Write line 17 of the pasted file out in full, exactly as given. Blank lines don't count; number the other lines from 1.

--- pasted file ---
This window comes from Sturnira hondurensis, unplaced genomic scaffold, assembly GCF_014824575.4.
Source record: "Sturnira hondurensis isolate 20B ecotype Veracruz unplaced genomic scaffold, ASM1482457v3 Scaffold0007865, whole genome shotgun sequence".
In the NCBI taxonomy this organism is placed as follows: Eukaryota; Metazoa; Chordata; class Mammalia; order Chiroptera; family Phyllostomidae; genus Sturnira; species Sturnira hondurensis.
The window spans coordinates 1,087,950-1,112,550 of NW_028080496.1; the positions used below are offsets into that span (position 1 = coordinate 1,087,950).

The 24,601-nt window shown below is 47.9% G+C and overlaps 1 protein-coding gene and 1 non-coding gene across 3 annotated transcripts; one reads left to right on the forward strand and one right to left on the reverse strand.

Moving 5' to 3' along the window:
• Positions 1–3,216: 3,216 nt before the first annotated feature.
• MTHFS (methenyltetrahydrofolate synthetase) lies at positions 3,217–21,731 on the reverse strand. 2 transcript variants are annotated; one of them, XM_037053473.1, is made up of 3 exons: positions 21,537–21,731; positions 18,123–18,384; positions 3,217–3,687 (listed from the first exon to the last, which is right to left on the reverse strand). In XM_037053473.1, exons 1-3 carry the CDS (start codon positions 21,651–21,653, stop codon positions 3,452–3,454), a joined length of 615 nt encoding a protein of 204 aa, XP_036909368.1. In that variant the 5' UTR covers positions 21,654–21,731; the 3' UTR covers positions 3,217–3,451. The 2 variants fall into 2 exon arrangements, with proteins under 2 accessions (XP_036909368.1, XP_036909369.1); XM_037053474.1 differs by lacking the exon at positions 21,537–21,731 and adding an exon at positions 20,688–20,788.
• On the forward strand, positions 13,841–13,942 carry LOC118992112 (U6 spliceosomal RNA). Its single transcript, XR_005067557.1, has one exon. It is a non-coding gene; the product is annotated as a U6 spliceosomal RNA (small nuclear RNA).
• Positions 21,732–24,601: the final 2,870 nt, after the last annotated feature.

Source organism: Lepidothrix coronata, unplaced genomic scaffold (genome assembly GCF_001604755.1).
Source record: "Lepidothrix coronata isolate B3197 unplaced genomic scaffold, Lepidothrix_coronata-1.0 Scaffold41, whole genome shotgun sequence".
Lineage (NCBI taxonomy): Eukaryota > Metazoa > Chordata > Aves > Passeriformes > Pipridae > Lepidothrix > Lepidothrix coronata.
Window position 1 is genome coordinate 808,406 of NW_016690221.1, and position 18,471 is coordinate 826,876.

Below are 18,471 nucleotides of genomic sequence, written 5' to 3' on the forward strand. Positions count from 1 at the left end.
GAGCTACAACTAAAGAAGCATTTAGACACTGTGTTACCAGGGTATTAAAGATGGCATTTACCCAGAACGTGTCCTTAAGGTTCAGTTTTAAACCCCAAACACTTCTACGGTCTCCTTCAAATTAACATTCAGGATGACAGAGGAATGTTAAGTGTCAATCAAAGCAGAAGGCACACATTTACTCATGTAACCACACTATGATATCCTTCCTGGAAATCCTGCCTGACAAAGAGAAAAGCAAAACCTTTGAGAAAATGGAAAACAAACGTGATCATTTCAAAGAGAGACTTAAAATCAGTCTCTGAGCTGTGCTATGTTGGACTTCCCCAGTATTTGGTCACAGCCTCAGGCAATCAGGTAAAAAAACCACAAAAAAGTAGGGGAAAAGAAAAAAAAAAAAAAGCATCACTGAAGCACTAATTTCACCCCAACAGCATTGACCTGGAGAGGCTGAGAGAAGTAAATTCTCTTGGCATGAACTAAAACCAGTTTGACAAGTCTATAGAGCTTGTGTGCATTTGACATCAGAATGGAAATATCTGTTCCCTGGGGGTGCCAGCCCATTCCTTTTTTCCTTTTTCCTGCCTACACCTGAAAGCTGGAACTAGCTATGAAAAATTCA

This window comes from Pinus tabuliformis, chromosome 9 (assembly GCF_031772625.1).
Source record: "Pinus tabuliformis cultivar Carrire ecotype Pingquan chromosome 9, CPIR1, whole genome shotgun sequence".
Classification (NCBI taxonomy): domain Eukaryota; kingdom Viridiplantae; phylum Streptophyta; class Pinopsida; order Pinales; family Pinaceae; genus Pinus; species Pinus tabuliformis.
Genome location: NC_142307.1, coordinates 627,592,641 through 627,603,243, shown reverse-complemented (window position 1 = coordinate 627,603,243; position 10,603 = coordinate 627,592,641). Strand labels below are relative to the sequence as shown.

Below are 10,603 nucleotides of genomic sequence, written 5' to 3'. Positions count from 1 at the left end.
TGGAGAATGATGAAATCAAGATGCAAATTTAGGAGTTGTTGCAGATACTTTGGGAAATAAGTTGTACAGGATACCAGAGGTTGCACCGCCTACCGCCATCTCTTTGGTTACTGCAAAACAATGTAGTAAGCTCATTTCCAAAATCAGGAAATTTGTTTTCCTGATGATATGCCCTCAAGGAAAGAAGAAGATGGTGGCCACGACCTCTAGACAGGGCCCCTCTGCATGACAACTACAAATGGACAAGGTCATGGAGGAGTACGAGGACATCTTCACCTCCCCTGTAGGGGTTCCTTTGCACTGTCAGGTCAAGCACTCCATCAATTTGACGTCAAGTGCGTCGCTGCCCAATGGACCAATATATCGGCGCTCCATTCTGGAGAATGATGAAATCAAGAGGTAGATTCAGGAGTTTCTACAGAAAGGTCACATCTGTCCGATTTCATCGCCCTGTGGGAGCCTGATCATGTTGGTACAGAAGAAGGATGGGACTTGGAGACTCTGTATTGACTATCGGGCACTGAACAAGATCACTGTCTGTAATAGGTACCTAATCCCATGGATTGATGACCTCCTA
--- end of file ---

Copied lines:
This window comes from Pinus tabuliformis, chromosome 9 (assembly GCF_031772625.1).